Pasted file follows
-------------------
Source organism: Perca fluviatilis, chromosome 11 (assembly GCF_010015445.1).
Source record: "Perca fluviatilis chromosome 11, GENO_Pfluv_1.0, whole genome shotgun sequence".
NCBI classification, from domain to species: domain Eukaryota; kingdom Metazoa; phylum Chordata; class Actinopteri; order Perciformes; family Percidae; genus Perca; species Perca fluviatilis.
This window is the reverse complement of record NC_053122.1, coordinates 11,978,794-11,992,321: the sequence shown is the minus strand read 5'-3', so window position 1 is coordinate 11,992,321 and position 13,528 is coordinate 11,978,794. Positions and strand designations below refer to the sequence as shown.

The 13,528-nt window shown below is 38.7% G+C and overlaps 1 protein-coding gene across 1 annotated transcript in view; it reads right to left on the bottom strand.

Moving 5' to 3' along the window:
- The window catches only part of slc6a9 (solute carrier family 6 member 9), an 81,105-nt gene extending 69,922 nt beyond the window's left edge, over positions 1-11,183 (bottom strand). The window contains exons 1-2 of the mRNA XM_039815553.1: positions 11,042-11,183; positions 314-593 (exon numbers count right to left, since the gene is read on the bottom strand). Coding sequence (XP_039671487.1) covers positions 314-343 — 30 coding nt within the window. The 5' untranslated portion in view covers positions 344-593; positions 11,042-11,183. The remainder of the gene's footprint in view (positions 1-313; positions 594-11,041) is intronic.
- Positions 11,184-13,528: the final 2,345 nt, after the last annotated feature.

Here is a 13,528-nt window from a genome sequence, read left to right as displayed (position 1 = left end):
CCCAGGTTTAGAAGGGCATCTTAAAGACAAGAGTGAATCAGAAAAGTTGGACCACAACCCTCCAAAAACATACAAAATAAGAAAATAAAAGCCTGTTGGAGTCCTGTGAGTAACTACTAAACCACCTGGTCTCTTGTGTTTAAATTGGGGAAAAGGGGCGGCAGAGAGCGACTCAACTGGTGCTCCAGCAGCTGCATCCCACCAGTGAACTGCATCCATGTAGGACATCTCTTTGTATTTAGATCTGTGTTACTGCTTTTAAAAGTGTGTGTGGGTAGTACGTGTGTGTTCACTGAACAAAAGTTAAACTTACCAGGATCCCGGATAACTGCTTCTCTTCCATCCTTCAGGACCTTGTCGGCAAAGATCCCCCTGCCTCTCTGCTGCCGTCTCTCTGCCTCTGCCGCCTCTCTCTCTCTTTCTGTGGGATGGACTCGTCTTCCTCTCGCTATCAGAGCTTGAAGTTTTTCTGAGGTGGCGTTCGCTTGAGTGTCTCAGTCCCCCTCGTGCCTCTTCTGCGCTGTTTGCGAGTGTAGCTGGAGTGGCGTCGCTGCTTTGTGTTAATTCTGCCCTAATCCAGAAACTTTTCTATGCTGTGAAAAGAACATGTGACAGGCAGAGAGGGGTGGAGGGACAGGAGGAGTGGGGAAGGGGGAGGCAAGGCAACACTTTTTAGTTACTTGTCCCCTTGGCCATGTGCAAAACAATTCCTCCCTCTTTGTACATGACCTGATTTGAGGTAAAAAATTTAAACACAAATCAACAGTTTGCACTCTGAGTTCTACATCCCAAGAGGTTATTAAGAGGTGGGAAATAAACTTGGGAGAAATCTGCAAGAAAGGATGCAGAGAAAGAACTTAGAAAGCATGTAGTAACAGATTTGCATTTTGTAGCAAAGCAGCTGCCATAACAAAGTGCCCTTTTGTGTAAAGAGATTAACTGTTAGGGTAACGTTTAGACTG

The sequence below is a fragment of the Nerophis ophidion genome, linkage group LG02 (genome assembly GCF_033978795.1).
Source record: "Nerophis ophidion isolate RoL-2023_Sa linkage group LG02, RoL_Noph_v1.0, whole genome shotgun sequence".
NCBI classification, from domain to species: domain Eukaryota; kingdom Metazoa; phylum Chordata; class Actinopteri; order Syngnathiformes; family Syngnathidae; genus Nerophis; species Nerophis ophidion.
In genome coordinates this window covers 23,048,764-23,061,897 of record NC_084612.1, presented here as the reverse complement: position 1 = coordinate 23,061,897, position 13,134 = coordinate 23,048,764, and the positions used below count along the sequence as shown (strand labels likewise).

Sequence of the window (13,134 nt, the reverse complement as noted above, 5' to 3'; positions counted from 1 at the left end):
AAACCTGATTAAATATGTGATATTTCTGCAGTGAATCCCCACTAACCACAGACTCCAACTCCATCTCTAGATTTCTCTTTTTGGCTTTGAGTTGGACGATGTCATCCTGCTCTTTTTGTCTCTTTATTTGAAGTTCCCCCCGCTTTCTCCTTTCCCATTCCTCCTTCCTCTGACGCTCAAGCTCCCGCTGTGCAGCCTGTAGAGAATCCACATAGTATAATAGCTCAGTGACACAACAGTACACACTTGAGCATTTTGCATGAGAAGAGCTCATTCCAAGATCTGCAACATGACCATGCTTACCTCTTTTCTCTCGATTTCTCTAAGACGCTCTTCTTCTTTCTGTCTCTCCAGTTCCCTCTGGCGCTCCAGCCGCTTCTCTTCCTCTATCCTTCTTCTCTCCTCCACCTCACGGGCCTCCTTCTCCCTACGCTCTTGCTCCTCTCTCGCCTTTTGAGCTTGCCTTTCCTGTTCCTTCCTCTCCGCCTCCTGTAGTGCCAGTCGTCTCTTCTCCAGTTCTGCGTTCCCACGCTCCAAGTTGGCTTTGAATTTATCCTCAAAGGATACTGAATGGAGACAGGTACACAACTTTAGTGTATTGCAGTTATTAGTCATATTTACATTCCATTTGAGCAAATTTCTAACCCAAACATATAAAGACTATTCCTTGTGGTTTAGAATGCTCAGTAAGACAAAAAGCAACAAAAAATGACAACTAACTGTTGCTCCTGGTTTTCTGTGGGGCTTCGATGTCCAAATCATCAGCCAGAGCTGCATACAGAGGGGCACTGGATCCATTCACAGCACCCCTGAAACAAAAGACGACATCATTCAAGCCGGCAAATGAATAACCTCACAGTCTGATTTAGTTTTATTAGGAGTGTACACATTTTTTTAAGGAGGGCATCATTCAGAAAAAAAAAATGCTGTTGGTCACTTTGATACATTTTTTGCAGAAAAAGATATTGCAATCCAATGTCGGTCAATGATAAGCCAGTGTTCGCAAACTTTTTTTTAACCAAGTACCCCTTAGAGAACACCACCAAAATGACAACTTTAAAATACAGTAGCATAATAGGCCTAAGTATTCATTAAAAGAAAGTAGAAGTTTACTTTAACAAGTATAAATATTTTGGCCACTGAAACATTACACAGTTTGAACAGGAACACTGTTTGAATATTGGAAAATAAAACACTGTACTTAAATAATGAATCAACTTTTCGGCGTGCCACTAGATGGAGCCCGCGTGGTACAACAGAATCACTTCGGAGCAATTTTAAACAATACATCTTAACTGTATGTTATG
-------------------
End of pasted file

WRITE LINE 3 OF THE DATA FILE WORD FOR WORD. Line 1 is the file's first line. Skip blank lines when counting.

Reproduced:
NCBI classification, from domain to species: domain Eukaryota; kingdom Metazoa; phylum Chordata; class Actinopteri; order Perciformes; family Percidae; genus Perca; species Perca fluviatilis.